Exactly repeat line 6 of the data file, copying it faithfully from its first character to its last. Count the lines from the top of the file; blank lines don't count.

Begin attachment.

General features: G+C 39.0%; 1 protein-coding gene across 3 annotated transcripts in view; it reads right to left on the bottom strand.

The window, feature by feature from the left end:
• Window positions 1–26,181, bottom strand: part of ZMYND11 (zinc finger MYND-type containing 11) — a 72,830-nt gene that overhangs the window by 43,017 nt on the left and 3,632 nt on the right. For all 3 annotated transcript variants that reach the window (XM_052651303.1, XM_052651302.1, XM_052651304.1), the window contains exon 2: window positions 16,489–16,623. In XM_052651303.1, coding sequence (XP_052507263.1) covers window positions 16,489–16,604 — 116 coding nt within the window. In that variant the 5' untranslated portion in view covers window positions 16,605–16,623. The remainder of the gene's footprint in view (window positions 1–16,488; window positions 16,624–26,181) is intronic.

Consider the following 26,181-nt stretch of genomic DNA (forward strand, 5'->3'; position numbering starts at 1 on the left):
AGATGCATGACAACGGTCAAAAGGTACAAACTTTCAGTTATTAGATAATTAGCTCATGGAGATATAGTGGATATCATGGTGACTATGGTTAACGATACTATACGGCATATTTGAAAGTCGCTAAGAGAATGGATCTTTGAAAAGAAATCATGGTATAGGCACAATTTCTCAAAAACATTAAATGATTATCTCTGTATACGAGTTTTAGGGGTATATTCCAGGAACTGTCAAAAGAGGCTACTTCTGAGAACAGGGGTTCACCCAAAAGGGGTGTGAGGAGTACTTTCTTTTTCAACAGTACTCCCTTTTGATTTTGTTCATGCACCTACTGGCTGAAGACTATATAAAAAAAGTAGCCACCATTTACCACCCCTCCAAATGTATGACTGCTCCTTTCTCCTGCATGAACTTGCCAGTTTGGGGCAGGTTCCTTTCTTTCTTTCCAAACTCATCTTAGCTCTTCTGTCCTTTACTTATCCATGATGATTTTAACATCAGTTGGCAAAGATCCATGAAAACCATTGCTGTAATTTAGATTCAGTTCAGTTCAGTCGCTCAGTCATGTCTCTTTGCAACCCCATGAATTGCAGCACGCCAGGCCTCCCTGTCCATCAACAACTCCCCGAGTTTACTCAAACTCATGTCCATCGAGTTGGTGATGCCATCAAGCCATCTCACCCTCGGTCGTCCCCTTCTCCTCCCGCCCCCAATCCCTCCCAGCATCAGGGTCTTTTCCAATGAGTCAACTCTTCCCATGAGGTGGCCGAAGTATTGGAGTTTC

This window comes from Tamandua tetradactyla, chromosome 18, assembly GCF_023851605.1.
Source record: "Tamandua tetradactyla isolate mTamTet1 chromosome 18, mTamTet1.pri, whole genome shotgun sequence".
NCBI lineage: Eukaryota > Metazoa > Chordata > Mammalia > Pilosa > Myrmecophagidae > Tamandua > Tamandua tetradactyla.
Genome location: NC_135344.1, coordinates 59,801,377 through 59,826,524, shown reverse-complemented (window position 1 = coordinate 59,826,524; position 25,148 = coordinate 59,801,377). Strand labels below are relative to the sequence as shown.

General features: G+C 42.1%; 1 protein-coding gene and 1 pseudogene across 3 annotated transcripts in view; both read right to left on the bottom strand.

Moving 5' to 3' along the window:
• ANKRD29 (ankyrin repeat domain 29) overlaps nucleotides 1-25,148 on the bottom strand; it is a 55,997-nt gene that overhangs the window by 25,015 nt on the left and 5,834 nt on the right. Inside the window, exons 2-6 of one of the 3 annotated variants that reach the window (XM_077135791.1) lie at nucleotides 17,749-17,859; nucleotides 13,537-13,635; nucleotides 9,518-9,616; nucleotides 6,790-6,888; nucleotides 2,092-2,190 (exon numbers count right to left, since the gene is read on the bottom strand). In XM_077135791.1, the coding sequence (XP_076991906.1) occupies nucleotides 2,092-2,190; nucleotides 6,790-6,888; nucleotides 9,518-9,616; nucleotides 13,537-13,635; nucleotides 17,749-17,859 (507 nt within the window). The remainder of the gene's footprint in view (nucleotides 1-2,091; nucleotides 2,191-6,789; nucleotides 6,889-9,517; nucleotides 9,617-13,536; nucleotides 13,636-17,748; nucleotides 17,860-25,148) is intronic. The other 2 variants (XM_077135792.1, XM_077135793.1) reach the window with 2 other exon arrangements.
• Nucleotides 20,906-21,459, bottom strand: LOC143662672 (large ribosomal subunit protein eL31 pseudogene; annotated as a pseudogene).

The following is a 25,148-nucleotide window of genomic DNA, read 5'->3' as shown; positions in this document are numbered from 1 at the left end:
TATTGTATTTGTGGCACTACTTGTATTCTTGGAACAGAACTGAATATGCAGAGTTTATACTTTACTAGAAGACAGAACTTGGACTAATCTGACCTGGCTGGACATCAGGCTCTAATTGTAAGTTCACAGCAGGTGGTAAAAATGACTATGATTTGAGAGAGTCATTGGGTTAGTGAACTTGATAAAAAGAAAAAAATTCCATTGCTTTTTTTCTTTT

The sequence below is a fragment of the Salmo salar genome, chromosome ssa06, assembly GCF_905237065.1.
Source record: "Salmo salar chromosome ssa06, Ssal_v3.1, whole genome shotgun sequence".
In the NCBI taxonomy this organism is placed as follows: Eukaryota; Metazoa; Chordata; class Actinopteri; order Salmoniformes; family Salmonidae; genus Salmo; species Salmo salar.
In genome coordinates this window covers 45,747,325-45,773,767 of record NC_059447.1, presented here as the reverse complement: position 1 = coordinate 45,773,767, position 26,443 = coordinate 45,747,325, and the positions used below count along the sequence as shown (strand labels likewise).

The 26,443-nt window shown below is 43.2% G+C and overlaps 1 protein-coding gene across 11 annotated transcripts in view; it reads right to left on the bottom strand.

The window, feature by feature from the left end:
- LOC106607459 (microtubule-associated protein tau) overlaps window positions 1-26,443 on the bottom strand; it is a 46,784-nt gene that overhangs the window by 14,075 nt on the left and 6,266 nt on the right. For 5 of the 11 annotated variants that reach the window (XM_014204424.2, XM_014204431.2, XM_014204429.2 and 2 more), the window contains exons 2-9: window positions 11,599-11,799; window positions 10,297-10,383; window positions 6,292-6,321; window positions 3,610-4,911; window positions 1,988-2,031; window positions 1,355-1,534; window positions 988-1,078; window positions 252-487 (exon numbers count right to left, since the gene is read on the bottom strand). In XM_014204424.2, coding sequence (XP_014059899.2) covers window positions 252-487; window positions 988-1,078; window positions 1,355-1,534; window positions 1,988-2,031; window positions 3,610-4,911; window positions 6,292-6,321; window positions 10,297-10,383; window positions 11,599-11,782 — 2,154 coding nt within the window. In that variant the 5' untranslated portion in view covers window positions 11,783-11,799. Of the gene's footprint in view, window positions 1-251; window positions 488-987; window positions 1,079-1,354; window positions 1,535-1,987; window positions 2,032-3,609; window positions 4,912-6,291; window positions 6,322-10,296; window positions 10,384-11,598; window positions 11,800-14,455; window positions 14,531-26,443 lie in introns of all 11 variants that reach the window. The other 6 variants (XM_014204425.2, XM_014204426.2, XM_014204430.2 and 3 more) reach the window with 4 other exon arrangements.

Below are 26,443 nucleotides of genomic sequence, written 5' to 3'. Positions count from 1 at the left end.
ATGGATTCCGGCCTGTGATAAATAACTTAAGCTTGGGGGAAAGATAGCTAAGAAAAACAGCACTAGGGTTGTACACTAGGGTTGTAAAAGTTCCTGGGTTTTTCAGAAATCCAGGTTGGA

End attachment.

This window comes from Tamandua tetradactyla, chromosome 18, assembly GCF_023851605.1.